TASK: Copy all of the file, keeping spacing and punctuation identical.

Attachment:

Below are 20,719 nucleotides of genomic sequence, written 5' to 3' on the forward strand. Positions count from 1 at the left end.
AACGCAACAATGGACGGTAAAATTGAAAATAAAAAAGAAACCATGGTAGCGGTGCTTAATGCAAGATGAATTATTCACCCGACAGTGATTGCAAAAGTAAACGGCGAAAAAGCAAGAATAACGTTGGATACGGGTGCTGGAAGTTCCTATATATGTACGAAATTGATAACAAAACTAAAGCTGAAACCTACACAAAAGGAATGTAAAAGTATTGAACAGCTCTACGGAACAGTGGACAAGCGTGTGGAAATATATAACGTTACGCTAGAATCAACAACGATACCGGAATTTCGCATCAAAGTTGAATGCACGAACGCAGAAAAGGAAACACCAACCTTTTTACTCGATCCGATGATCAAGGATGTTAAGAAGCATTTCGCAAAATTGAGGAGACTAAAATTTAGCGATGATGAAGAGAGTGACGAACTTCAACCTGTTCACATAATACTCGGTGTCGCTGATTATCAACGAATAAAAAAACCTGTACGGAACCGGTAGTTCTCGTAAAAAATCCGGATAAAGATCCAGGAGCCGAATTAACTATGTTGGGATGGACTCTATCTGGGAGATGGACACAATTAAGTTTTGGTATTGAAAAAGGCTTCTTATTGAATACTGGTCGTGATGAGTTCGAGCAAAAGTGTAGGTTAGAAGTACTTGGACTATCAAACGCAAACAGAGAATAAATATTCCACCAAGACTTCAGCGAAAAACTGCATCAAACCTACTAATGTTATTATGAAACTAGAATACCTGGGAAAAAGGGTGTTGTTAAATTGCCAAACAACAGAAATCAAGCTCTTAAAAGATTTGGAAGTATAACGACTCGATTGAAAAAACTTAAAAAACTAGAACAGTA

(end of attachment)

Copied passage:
Below are 20,719 nucleotides of genomic sequence, written 5' to 3' on the forward strand. Positions count from 1 at the left end.
AACGCAACAATGGACGGTAAAATTGAAAATAAAAAAGAAACCATGGTAGCGGTGCTTAATGCAAGATGAATTATTCACCCGACAGTGATTGCAAAAGTAAACGGCGAAAAAGCAAGAATAACGTTGGATACGGGTGCTGGAAGTTCCTATATATGTACGAAATTGATAACAAAACTAAAGCTGAAACCTACACAAAAGGAATGTAAAAGTATTGAACAGCTCTACGGAACAGTGGACAAGCGTGTGGAAATATATAACGTTACGCTAGAATCAACAACGATACCGGAATTTCGCATCAAAGTTGAATGCACGAACGCAGAAAAGGAAACACCAACCTTTTTACTCGATCCGATGATCAAGGATGTTAAGAAGCATTTCGCAAAATTGAGGAGACTAAAATTTAGCGATGATGAAGAGAGTGACGAACTTCAACCTGTTCACATAATACTCGGTGTCGCTGATTATCAACGAATAAAAAAACCTGTACGGAACCGGTAGTTCTCGTAAAAAATCCGGATAAAGATCCAGGAGCCGAATTAACTATGTTGGGATGGACTCTATCTGGGAGATGGACACAATTAAGTTTTGGTATTGAAAAAGGCTTCTTATTGAATACTGGTCGTGATGAGTTCGAGCAAAAGTGTAGGTTAGAAGTACTTGGACTATCAAACGCAAACAGAGAATAAATATTCCACCAAGACTTCAGCGAAAAACTGCATCAAACCTACTAATGTTATTATGAAACTAGAATACCTGGGAAAAAGGGTGTTGTTAAATTGCCAAACAACAGAAATCAAGCTCTTAAAAGATTTGGAAGTATAACGACTCGATTGAAAAAACTTAAAAAACTAGAACAGTA